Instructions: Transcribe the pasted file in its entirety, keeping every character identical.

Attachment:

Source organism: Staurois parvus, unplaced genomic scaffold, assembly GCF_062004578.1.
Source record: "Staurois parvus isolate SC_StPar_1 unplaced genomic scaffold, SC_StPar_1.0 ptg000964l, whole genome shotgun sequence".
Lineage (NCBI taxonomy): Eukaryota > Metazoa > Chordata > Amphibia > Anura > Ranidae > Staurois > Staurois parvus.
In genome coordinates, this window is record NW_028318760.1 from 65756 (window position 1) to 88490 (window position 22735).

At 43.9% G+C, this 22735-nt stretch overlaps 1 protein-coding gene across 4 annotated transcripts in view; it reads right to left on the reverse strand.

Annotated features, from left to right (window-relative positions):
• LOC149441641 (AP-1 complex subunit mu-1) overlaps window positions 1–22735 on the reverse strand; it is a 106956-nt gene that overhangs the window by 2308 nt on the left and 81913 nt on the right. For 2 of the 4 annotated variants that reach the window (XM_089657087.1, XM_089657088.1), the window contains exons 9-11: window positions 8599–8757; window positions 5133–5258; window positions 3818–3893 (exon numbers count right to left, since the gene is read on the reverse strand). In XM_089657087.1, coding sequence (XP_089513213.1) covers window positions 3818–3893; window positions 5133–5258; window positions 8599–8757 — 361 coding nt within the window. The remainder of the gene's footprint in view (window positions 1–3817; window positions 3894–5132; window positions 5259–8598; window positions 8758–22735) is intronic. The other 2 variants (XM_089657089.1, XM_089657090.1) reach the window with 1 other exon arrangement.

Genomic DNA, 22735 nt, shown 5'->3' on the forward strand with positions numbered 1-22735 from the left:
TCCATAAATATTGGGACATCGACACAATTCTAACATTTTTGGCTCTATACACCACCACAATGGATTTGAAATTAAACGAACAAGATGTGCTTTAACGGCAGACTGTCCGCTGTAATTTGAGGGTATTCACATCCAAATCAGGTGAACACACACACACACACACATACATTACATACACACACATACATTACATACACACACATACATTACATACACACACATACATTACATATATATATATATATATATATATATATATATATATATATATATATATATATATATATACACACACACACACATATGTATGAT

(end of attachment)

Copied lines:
Source organism: Staurois parvus, unplaced genomic scaffold, assembly GCF_062004578.1.
Source record: "Staurois parvus isolate SC_StPar_1 unplaced genomic scaffold, SC_StPar_1.0 ptg000964l, whole genome shotgun sequence".
Lineage (NCBI taxonomy): Eukaryota > Metazoa > Chordata > Amphibia > Anura > Ranidae > Staurois > Staurois parvus.
In genome coordinates, this window is record NW_028318760.1 from 65756 (window position 1) to 88490 (window position 22735).

At 43.9% G+C, this 22735-nt stretch overlaps 1 protein-coding gene across 4 annotated transcripts in view; it reads right to left on the reverse strand.

Annotated features, from left to right (window-relative positions):
• LOC149441641 (AP-1 complex subunit mu-1) overlaps window positions 1–22735 on the reverse strand; it is a 106956-nt gene that overhangs the window by 2308 nt on the left and 81913 nt on the right. For 2 of the 4 annotated variants that reach the window (XM_089657087.1, XM_089657088.1), the window contains exons 9-11: window positions 8599–8757; window positions 5133–5258; window positions 3818–3893 (exon numbers count right to left, since the gene is read on the reverse strand). In XM_089657087.1, coding sequence (XP_089513213.1) covers window positions 3818–3893; window positions 5133–5258; window positions 8599–8757 — 361 coding nt within the window. The remainder of the gene's footprint in view (window positions 1–3817; window positions 3894–5132; window positions 5259–8598; window positions 8758–22735) is intronic. The other 2 variants (XM_089657089.1, XM_089657090.1) reach the window with 1 other exon arrangement.

Genomic DNA, 22735 nt, shown 5'->3' on the forward strand with positions numbered 1-22735 from the left:
TCCATAAATATTGGGACATCGACACAATTCTAACATTTTTGGCTCTATACACCACCACAATGGATTTGAAATTAAACGAACAAGATGTGCTTTAACGGCAGACTGTCCGCTGTAATTTGAGGGTATTCACATCCAAATCAGGTGAACACACACACACACACACATACATTACATACACACACATACATTACATACACACACATACATTACATACACACACATACATTACATATATATATATATATATATATATATATATATATATATATATATATATATATATATATACACACACACACACATATGTATGAT